So after nearly a decade of waiting, an Iowa governor has rolled out a plan for, finally, filling the Natural Resources and Outdoor Recreation Trust Fund.
Note a lack of exclamation points.
That’s because this dose of otherwise great news has problems.
In her Condition of the State speech, Gov. Kim Reynolds proposed raising the state sales tax by one cent, with three-eighths, or about $152 million annually, flowing into the trust fund. Iowans who voted overwhelmingly to create the constitutionally protected fund in 2010 have been waiting for a leader to step up and make this happen.
But she changes the formula for how the money would be spent, providing less money for parks and natural resources programs administrated by the Department of Natural Resources while transferring more bucks to farm-based voluntary water quality programs administrated by the Department of Agriculture. That larger pie piece for ag is likely to be spent on the same programs created by SF 512 in 2018, a bill universally panned by groups who care about water for its lack of accountability and requirements for demonstrating that funded projects are actually cleaning up water.
There’s less money for REAP, less for local conservation partnerships and less for trails, but there’s more for lake restoration.
As formula rewrites go, it could have been worse. Money is shifted around, but the categories present in the original formula remain intact. It boosts funding for water quality efforts aimed at reducing fertilizer runoff, but pours it into voluntary programs that have yet to prove they can make meaningful progress.
And this revised formula was not crafted by the same broad group of stakeholders that collaborated on the original plan, through an open and transparent process.
Reynolds uses the other five-eighths of the sales tax penny to cover the cost of a 10 percent cut in personal income taxes, and she hopes to increase state funding for county mental health services, leading to a property tax cut.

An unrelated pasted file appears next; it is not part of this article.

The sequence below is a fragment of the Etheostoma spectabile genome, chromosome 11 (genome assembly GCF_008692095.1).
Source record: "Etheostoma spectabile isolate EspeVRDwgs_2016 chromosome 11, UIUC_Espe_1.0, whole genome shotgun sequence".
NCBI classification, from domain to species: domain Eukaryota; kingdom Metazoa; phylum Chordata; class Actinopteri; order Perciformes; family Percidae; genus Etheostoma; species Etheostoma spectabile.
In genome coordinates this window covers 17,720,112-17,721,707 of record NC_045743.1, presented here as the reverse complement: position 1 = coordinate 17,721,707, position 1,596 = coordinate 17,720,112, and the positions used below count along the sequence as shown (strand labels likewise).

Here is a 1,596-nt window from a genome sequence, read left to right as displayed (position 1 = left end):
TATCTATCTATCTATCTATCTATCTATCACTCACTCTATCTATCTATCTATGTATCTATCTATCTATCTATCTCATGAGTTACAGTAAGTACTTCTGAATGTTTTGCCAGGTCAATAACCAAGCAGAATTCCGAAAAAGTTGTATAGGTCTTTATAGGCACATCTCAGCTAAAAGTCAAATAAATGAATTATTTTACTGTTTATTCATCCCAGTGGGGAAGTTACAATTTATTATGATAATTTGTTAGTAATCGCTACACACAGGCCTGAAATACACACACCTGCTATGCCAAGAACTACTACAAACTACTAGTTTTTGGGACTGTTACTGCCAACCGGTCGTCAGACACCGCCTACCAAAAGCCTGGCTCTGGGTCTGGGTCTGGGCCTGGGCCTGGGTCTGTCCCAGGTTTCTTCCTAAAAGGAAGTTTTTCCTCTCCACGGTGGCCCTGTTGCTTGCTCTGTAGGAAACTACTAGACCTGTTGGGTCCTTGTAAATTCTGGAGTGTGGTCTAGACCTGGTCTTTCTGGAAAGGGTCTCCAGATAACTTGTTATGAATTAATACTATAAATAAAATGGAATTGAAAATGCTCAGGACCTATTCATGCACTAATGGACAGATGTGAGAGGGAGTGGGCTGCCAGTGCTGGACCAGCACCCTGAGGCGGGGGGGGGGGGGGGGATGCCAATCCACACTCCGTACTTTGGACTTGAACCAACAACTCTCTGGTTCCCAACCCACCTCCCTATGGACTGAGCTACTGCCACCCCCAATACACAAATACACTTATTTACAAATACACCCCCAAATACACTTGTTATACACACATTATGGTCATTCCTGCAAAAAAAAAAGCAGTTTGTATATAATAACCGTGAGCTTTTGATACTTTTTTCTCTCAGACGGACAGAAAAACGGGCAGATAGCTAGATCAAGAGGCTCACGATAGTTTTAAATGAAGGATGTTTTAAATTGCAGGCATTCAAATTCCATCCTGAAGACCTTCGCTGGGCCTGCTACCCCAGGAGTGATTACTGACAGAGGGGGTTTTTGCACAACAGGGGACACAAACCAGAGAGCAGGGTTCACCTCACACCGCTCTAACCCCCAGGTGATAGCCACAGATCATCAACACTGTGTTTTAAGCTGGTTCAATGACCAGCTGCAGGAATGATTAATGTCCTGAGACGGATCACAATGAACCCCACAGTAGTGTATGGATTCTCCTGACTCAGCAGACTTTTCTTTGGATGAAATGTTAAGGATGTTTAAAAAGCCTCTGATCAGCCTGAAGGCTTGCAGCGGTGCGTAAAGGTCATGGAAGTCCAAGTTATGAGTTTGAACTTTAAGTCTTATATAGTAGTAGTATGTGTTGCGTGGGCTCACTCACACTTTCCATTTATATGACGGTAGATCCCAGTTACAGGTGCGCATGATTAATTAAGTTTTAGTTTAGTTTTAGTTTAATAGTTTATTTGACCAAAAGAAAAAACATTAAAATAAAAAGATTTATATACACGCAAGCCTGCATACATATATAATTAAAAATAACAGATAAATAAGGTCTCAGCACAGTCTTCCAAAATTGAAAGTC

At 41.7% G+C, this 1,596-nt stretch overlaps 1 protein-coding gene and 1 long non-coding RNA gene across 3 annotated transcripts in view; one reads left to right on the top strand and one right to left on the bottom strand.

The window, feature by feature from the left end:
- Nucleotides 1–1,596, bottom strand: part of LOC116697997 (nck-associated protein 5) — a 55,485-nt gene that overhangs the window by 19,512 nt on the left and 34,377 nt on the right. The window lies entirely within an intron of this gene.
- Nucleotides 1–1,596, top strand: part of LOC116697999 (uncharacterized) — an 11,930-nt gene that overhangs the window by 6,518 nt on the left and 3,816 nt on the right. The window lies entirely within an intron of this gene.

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It’s less than two years since Reynolds signed the largest tax cut in Iowa history, slicing corporate and individual income taxes by more than $2 billion over six years while applying the sales tax to new goods and services. Now she’s proposing to raise the sales tax, an increase that hits low-income Iowans hardest, to pay for tax cuts that surely will benefit wealthier Iowans more. This likely will be a deal-breaker for a lot of Democrats.
Reynolds said some low-income earners would see their income taxes cut 25 percent, but we haven’t seen numbers on how that compares to their share of a higher sales tax.
But these are Republicans running the Golden Dome of Wisdom, presented by the Iowa Farm Bureau, so we knew there would be tax cuts, and that the formula would get more farmy.
Still, is turning on the trust fund faucet a big enough deal to accept a flawed plan? Maybe. Many details have yet to be shared.
But Reynolds and lawmakers now need to hear from Iowans, early and often. This can’t continue to be a backroom process where we can only guess who is at the table. Let us in. It’s our money and our natural resources.
And if that doesn’t happen, ready the exclamation points.
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